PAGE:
What is Coumadin?
Coumadin (crystalline warfarin sodium) is a brand of anticoagulant medication. "Anti" means against and "coagulant" means causing blood clotting. Coumadin controls the way blood clots inside your blood vessels.
How does Coumadin work?
Coumadin helps your body control how fast your blood clots. It helps prevent clots from forming inside your blood vessels and heart. If you already have a blood clot, Coumadin may prevent the clot from getting larger. Coumadin does not dissolve a blood clot; however, the clot may dissolve on its own.
How do I take the medication?
Coumadin is taken as a pill each day. You will need to get regular blood tests to tell how well the medication is working. The test results help the doctor decide the dose of Coumadin that will keep a balance between clotting and bleeding. Your doctor will use the results to make changes in the dose of medication. Follow your doctor's instructions for getting blood tests and adjusting your daily Coumadin dose.
Precautions when taking Coumadin
Many medications and vitamins can affect how Coumadin works, including:
- Some prescription medications
- Non-prescription medications such acetaminophen, aspirin, ibuprofen, nonsteroidal anti-inflammatory drugs (NSAIDS), cold, and cough medicines
- Antacids, laxatives or other medications for pain or discomfort
- Vitamins containing vitamin K or large amounts of vitamin E or C
Do not stop or start any medications without first talking to your doctor.
Pregnancy, surgery, and dental work
If you are a woman taking Coumadin and planning to become pregnant, talk with your doctor about the possible risks and ways to reduce those risks. Tell your doctor right away if you become pregnant. Before receiving treatment, tell all of your doctors and dentists you are taking Coumadin.
Diet and exercise
Large amounts of foods high in vitamin K may change the way Coumadin works. Limit foods high in vitamin K to a ½-cup, cooked serving or one 3-ounce, raw serving per day. Foods rich in vitamin K include green tea, beef liver, soy oil, tofu, broccoli, brussel sprouts, cabbage, cauliflower, chick peas, kale, lettuce, turnip greens, seaweed, and spinach.
Check with your doctor before starting any exercise or sports program. Talk with your doctor if you are planning any major diet changes. Alcoholic beverages can also change the way Coumadin works. Ask your doctor about the amount of alcoholic beverages you may drink.
Be careful when using razors. Use an electric razor or hair-removing creams to lessen the chance of cuts. Use a soft toothbrush. Brush and floss gently to prevent bleeding from the gums.
Illness and emergencies
Keep your doctor's phone number close by in case of an emergency. Call your doctor if you have any symptoms of illness, such as vomiting, diarrhea, infection or fever. Always carry or wear identification that states you are taking Coumadin. Falls that cause bruising (bleeding under the skin) and cuts from sharp objects are more serious when you are taking Coumadin. Call your doctor if you have any injuries that involve falls or blows to the body or head.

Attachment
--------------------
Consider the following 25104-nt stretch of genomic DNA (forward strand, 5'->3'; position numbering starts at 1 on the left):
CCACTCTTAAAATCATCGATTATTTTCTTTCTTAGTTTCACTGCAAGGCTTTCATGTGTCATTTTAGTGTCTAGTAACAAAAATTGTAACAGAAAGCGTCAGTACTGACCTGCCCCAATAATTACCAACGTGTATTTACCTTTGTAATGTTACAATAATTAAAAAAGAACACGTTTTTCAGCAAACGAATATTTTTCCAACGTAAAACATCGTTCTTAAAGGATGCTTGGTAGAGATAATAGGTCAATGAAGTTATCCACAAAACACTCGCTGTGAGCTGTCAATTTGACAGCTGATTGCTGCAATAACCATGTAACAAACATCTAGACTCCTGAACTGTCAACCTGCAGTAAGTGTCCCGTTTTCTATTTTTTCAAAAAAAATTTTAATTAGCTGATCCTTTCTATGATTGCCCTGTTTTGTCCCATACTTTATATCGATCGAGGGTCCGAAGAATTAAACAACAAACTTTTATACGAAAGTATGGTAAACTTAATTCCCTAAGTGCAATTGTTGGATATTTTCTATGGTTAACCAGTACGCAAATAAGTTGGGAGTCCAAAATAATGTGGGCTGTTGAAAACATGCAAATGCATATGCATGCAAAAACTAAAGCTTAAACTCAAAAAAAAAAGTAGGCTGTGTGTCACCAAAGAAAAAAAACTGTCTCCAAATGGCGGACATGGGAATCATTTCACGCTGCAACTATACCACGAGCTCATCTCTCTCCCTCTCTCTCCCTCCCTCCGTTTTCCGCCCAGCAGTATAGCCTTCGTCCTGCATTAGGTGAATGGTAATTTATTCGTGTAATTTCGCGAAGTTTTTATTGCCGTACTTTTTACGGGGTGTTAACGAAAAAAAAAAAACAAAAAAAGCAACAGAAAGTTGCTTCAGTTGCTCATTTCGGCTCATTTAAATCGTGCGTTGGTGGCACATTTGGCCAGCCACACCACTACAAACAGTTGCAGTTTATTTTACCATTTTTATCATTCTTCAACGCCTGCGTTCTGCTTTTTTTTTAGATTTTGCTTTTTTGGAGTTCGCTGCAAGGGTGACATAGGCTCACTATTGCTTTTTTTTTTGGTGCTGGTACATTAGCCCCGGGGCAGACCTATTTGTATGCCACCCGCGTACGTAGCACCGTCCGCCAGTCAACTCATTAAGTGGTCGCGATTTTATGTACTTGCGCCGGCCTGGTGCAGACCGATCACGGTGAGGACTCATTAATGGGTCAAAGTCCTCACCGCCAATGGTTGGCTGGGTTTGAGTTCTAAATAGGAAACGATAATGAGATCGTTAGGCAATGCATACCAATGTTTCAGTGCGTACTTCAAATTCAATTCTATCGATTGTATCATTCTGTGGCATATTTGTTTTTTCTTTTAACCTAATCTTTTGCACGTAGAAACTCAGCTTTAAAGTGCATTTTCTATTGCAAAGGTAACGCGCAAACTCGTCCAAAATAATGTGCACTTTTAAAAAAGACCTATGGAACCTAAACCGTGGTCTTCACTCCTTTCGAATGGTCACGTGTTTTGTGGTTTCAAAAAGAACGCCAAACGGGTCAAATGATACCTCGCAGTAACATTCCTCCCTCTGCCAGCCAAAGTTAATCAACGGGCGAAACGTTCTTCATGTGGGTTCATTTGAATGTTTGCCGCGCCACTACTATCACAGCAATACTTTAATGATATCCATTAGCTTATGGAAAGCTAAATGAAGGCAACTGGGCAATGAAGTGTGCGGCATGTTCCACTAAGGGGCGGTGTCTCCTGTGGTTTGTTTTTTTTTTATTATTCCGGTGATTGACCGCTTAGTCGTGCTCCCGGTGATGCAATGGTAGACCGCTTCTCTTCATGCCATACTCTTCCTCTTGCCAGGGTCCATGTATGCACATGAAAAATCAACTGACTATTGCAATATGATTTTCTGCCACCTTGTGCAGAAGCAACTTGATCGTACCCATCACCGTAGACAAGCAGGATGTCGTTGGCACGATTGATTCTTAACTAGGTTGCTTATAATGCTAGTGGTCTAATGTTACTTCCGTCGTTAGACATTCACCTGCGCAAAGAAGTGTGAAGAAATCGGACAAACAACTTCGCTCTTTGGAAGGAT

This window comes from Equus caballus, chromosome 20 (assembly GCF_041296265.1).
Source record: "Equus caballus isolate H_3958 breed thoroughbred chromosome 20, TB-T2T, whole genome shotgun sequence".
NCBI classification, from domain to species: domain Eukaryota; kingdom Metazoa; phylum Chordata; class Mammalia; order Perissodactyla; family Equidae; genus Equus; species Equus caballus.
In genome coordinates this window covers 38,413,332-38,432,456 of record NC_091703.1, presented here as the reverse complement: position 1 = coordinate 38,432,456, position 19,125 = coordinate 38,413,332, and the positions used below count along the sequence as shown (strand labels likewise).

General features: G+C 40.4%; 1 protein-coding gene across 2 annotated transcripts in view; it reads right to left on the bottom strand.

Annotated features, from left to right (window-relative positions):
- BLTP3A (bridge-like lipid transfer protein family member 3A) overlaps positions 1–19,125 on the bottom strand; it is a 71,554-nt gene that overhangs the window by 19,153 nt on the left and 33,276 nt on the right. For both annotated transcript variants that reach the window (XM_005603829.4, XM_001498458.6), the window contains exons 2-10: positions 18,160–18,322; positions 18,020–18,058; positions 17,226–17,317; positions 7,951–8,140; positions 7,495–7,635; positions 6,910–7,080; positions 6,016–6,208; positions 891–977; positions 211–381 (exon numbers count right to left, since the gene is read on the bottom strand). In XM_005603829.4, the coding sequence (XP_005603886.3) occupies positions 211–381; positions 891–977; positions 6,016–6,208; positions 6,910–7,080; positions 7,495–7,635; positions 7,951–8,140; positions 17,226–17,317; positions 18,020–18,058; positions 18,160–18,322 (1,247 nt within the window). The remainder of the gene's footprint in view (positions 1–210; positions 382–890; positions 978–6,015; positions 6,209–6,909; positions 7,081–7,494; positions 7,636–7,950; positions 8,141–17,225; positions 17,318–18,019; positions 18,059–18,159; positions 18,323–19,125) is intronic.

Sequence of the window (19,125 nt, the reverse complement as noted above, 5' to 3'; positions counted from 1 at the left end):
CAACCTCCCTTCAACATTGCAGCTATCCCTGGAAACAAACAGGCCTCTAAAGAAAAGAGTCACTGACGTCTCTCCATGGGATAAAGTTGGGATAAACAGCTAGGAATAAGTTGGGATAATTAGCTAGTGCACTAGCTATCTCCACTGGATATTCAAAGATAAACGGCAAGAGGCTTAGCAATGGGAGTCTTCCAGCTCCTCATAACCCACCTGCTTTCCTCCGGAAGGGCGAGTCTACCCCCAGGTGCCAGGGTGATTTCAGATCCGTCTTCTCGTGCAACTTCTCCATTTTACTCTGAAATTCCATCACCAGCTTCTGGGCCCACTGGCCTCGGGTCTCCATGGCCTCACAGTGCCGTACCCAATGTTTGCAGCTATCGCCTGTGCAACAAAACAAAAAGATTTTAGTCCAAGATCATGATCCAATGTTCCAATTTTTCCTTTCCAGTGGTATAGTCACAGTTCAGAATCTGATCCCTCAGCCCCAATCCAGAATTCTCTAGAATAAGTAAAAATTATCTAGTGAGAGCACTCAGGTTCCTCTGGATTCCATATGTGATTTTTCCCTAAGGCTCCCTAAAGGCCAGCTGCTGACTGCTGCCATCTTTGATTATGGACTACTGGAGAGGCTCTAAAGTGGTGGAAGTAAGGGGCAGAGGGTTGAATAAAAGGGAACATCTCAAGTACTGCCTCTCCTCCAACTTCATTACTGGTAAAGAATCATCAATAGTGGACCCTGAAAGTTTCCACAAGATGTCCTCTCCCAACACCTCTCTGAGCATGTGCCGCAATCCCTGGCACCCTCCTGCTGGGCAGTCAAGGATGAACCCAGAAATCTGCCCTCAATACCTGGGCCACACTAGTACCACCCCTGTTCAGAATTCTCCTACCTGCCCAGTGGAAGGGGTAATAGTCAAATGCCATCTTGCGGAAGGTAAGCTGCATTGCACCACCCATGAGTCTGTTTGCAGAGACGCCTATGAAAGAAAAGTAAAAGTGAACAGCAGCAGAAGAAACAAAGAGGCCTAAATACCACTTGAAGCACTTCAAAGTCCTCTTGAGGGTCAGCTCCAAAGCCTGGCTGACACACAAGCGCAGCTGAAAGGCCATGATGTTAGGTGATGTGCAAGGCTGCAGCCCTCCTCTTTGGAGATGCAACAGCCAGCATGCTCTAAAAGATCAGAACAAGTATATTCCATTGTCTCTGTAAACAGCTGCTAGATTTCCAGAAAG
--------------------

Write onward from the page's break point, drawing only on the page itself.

If you cut yourself. . .
If the cut is small, apply constant pressure over the cut until the bleeding stops (this may take up to 10 minutes). If the bleeding doesn't stop, continue to apply pressure and go to the nearest emergency room.
If the cut is large, apply constant pressure and get help immediately.
Call your doctor if you notice any of the following signs of bleeding:
- Feeling tired or looking pale (sign of anemia)
- Bleeding from cuts that won't stop after applying pressure for 10 minutes
- Bleeding from the nose, gums or ears
- Menstrual bleeding that is heavier or longer than normal
- Reddish or rusty colored urine
- Bowel movements that look bright red, black or tarry
- Bruises that appear without reason or become swollen; purplish spots on your skin
- Vomiting blood (which may look like coffee grounds)
- Coughing up blood
- Unusual hemorrhoidal bleeding
- Unusual pain or swelling, especially in the joints
- Unusual headache
- Stomach or abdominal pain
If you have any of these signs, contact your doctor right away.
*References in this document to the brand name Coumadin are made solely for the ease of patient identification. This reference does not constitute an expressed or implied endorsement of this brand.
© Copyright 1995-2013 The Cleveland Clinic Foundation. All rights reserved.
Can't find the health information you’re looking for?
This information is provided by the Cleveland Clinic and is not intended to replace the medical advice of your doctor or health care provider. Please consult your health care provider for advice about a specific medical condition.This document was last reviewed on: 2/15/2010…#4066